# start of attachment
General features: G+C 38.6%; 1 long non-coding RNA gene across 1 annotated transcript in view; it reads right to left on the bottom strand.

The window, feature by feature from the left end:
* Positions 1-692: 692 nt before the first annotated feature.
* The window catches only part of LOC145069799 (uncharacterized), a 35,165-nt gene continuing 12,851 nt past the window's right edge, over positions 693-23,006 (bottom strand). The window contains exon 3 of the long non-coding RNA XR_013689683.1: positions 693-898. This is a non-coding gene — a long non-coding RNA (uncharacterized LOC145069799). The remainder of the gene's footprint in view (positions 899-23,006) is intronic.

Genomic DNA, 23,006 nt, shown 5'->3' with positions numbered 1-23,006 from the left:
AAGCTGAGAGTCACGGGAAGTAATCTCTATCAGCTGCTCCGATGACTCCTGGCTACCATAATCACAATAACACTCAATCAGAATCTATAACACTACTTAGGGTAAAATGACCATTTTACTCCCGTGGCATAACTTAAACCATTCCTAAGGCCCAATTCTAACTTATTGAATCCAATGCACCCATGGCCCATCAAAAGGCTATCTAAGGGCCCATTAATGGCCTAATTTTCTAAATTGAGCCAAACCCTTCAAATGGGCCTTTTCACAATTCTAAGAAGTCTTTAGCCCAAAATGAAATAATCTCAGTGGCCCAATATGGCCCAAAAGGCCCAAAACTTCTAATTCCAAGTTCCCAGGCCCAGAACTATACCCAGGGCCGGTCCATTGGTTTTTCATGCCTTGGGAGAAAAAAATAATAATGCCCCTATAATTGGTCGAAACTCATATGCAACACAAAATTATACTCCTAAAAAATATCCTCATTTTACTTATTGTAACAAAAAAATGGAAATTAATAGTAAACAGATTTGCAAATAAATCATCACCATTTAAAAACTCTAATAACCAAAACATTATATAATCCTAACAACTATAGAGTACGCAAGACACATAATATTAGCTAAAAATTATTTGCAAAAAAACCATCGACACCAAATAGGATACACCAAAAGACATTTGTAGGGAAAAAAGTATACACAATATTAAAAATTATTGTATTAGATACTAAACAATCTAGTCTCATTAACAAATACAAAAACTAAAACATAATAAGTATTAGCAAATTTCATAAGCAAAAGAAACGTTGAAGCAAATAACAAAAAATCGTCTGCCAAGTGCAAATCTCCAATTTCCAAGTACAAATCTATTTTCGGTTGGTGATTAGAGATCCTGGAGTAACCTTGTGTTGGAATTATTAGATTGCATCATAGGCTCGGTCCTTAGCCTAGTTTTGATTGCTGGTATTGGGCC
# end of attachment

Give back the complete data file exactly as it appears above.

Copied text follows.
General features: G+C 38.6%; 1 long non-coding RNA gene across 1 annotated transcript in view; it reads right to left on the bottom strand.

The window, feature by feature from the left end:
* Positions 1-692: 692 nt before the first annotated feature.
* The window catches only part of LOC145069799 (uncharacterized), a 35,165-nt gene continuing 12,851 nt past the window's right edge, over positions 693-23,006 (bottom strand). The window contains exon 3 of the long non-coding RNA XR_013689683.1: positions 693-898. This is a non-coding gene — a long non-coding RNA (uncharacterized LOC145069799). The remainder of the gene's footprint in view (positions 899-23,006) is intronic.

Genomic DNA, 23,006 nt, shown 5'->3' with positions numbered 1-23,006 from the left:
AAGCTGAGAGTCACGGGAAGTAATCTCTATCAGCTGCTCCGATGACTCCTGGCTACCATAATCACAATAACACTCAATCAGAATCTATAACACTACTTAGGGTAAAATGACCATTTTACTCCCGTGGCATAACTTAAACCATTCCTAAGGCCCAATTCTAACTTATTGAATCCAATGCACCCATGGCCCATCAAAAGGCTATCTAAGGGCCCATTAATGGCCTAATTTTCTAAATTGAGCCAAACCCTTCAAATGGGCCTTTTCACAATTCTAAGAAGTCTTTAGCCCAAAATGAAATAATCTCAGTGGCCCAATATGGCCCAAAAGGCCCAAAACTTCTAATTCCAAGTTCCCAGGCCCAGAACTATACCCAGGGCCGGTCCATTGGTTTTTCATGCCTTGGGAGAAAAAAATAATAATGCCCCTATAATTGGTCGAAACTCATATGCAACACAAAATTATACTCCTAAAAAATATCCTCATTTTACTTATTGTAACAAAAAAATGGAAATTAATAGTAAACAGATTTGCAAATAAATCATCACCATTTAAAAACTCTAATAACCAAAACATTATATAATCCTAACAACTATAGAGTACGCAAGACACATAATATTAGCTAAAAATTATTTGCAAAAAAACCATCGACACCAAATAGGATACACCAAAAGACATTTGTAGGGAAAAAAGTATACACAATATTAAAAATTATTGTATTAGATACTAAACAATCTAGTCTCATTAACAAATACAAAAACTAAAACATAATAAGTATTAGCAAATTTCATAAGCAAAAGAAACGTTGAAGCAAATAACAAAAAATCGTCTGCCAAGTGCAAATCTCCAATTTCCAAGTACAAATCTATTTTCGGTTGGTGATTAGAGATCCTGGAGTAACCTTGTGTTGGAATTATTAGATTGCATCATAGGCTCGGTCCTTAGCCTAGTTTTGATTGCTGGTATTGGGCC